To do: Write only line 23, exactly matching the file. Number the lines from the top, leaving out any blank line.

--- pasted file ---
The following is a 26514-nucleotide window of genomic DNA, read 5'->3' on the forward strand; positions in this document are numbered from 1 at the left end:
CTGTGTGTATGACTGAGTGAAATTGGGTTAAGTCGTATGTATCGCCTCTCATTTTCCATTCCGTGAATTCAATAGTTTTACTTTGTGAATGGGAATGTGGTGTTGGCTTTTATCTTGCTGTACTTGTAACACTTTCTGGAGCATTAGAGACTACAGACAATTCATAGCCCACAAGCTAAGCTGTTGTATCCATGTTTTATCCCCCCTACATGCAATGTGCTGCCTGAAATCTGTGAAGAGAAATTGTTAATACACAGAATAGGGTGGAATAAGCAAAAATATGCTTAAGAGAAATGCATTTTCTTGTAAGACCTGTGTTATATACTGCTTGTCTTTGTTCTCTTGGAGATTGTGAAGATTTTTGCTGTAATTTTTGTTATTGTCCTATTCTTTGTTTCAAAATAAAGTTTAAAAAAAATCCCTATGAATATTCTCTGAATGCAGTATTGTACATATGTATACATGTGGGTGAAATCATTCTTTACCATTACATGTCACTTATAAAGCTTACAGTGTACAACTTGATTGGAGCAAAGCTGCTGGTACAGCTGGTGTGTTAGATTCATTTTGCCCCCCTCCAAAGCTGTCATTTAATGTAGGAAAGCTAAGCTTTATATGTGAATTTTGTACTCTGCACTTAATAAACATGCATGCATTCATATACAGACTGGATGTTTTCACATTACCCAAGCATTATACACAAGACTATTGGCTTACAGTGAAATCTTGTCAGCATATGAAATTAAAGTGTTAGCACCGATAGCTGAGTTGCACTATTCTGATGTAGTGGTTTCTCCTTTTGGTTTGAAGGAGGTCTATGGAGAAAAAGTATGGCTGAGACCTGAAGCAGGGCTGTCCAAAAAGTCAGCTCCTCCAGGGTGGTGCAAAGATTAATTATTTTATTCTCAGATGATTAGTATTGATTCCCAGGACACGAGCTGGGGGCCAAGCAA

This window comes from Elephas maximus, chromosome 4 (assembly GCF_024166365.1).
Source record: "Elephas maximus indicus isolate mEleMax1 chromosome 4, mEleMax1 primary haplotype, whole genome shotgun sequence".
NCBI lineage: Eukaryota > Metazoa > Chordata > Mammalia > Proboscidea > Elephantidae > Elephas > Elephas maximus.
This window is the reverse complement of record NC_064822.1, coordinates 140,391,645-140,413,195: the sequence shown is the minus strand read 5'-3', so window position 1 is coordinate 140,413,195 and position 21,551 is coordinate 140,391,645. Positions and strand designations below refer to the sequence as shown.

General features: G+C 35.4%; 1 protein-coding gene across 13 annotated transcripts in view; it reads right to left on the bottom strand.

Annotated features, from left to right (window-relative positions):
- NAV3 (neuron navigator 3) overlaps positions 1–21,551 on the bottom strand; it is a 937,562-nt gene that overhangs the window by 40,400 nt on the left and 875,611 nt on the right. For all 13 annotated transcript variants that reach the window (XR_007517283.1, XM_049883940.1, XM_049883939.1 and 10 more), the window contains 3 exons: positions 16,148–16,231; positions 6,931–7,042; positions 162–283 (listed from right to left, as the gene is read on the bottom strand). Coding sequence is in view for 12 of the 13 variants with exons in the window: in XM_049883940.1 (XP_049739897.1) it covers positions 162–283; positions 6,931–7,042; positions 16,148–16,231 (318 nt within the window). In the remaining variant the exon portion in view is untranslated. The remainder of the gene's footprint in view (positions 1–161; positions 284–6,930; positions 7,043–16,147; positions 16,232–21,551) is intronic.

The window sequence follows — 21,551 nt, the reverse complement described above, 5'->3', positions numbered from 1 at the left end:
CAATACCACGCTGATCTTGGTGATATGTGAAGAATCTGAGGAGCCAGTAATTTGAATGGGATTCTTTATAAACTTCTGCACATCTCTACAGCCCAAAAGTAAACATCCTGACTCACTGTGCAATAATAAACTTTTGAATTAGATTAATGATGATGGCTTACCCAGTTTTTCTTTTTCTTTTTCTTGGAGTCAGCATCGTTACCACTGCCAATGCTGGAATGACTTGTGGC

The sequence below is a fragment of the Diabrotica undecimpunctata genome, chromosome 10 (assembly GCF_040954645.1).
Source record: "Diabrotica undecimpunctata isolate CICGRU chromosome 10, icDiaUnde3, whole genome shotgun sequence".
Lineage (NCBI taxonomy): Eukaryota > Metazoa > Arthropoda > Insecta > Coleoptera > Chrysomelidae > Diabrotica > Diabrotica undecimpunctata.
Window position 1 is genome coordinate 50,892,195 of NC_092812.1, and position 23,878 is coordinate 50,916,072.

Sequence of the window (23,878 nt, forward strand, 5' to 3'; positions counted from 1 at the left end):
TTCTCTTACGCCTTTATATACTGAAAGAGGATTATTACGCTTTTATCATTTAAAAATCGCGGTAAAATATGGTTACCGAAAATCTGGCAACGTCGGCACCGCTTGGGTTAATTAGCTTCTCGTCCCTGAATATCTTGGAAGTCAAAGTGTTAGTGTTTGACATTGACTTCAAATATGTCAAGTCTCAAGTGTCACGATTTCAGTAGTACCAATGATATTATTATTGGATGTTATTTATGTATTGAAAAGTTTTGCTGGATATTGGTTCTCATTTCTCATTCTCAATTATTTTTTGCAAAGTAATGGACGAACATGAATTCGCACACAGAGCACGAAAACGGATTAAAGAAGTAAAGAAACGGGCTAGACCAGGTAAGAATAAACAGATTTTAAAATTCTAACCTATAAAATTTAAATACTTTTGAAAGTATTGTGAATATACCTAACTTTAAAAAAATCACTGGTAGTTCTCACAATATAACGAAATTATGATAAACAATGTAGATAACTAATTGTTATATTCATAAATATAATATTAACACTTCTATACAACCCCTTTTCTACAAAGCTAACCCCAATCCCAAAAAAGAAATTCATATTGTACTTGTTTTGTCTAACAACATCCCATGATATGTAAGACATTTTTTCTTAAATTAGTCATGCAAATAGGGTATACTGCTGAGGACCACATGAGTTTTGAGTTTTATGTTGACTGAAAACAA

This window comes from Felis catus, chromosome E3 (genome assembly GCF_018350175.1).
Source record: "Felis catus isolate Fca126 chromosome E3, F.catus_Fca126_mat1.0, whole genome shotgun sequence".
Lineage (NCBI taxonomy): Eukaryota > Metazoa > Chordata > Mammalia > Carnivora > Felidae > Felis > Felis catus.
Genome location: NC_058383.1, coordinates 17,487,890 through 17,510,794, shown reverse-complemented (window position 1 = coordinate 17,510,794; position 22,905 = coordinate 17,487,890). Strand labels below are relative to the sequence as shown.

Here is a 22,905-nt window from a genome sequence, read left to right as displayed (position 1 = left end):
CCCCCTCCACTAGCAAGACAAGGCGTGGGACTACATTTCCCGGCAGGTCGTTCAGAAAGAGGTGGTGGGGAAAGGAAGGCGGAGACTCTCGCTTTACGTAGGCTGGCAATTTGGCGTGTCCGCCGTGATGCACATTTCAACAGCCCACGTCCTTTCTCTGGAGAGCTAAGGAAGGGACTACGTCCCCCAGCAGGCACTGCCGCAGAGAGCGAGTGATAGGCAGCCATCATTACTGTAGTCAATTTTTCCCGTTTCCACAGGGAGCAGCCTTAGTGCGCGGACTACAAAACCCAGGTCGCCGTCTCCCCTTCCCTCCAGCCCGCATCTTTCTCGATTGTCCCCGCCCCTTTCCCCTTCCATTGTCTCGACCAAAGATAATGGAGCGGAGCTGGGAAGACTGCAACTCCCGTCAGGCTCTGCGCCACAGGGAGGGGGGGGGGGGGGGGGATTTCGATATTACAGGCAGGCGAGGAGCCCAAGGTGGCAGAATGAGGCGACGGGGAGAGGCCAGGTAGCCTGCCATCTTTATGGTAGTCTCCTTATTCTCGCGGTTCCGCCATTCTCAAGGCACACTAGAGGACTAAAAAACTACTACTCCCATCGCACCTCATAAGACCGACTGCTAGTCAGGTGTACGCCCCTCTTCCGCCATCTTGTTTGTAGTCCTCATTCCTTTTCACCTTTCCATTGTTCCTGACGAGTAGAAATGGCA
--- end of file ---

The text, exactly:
CCCCCTCCACTAGCAAGACAAGGCGTGGGACTACATTTCCCGGCAGGTCGTTCAGAAAGAGGTGGTGGGGAAAGGAAGGCGGAGACTCTCGCTTTACGTAGGCTGGCAATTTGGCGTGTCCGCCGTGATGCACATTTCAACAGCCCACGTCCTTTCTCTGGAGAGCTAAGGAAGGGACTACGTCCCCCAGCAGGCACTGCCGCAGAGAGCGAGTGATAGGCAGCCATCATTACTGTAGTCAATTTTTCCCGTTTCCACAGGGAGCAGCCTTAGTGCGCGGACTACAAAACCCAGGTCGCCGTCTCCCCTTCCCTCCAGCCCGCATCTTTCTCGATTGTCCCCGCCCCTTTCCCCTTCCATTGTCTCGACCAAAGATAATGGAGCGGAGCTGGGAAGACTGCAACTCCCGTCAGGCTCTGCGCCACAGGGAGGGGGGGGGGGGGGGGGATTTCGATATTACAGGCAGGCGAGGAGCCCAAGGTGGCAGAATGAGGCGACGGGGAGAGGCCAGGTAGCCTGCCATCTTTATGGTAGTCTCCTTATTCTCGCGGTTCCGCCATTCTCAAGGCACACTAGAGGACTAAAAAACTACTACTCCCATCGCACCTCATAAGACCGACTGCTAGTCAGGTGTACGCCCCTCTTCCGCCATCTTGTTTGTAGTCCTCATTCCTTTTCACCTTTCCATTGTTCCTGACGAGTAGAAATGGCA